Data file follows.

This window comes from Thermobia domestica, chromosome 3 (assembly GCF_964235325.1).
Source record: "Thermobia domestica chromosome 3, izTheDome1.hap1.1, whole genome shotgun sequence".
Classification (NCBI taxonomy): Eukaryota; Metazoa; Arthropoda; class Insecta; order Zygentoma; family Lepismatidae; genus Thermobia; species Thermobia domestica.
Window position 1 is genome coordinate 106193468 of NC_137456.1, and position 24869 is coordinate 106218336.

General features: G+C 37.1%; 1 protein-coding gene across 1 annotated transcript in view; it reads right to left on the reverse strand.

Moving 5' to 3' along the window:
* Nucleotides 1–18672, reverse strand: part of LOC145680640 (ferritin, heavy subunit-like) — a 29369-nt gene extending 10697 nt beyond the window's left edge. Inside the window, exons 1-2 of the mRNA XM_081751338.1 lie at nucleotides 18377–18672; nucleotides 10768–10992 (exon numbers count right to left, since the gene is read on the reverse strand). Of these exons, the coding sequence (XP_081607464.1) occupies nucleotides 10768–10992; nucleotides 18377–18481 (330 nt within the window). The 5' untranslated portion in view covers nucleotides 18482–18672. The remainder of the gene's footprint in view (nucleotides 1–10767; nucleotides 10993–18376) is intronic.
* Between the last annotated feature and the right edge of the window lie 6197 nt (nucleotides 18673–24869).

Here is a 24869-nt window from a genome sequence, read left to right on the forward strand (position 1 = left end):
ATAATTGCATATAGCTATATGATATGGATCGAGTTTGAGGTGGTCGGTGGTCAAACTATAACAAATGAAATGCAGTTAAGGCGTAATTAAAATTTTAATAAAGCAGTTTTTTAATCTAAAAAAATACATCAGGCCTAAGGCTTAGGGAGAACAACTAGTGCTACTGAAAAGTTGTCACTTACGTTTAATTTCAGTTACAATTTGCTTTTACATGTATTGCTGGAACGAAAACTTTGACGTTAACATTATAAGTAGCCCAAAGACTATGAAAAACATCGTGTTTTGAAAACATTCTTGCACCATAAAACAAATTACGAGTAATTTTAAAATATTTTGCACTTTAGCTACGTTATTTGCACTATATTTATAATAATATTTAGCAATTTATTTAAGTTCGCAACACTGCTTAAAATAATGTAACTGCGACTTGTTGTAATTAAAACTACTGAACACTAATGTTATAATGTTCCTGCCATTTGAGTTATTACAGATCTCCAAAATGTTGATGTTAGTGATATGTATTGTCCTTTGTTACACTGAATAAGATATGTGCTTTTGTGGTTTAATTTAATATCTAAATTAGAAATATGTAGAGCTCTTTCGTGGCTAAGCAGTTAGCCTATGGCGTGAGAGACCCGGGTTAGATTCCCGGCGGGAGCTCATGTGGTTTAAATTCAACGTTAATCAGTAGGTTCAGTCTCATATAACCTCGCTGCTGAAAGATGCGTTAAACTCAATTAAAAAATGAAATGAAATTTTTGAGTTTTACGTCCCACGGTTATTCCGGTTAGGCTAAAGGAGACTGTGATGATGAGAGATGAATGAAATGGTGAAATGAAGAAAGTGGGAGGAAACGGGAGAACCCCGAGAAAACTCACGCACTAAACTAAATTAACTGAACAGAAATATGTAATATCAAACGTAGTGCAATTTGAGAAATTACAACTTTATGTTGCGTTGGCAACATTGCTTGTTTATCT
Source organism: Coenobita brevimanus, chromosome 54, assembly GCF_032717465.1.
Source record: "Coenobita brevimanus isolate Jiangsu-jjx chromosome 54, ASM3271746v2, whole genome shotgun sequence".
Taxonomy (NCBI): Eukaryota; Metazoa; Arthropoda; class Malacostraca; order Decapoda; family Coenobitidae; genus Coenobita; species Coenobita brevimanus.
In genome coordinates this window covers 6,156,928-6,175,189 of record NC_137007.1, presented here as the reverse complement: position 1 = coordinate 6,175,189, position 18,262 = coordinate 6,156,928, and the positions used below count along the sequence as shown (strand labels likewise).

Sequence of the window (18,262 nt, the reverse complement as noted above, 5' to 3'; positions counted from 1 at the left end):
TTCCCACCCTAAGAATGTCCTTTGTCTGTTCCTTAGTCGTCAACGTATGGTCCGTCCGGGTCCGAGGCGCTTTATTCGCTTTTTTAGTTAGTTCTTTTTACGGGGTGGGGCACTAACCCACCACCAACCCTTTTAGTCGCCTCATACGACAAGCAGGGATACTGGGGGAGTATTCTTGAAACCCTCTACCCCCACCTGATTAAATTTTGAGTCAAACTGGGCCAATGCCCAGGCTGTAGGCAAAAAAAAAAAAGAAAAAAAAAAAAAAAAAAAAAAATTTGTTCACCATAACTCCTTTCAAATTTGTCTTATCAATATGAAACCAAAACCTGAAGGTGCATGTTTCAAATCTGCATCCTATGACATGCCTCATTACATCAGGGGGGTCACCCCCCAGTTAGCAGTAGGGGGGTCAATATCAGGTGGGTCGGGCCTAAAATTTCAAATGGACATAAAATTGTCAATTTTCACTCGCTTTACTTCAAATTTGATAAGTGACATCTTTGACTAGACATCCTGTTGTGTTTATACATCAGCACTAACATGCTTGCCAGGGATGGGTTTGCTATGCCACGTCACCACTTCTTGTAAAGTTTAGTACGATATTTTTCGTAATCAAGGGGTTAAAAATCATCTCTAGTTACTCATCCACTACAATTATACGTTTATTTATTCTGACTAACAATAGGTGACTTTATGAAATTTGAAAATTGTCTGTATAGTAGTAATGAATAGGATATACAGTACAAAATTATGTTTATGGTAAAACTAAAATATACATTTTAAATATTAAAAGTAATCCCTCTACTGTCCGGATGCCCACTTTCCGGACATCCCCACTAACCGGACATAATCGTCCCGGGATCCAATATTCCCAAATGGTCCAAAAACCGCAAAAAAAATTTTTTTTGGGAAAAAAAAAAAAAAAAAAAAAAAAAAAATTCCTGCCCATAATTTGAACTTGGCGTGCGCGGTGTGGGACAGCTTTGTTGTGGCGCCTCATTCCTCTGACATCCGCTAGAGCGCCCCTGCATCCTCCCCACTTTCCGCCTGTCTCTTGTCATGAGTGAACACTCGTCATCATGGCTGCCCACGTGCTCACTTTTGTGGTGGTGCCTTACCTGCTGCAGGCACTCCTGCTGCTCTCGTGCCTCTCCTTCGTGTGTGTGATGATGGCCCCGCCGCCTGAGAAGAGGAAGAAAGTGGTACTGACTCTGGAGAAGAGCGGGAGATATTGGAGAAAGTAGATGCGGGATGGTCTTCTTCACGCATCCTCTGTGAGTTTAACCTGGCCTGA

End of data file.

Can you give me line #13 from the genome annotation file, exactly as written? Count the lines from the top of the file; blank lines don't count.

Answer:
Taxonomy (NCBI): Eukaryota; Metazoa; Arthropoda; class Malacostraca; order Decapoda; family Coenobitidae; genus Coenobita; species Coenobita brevimanus.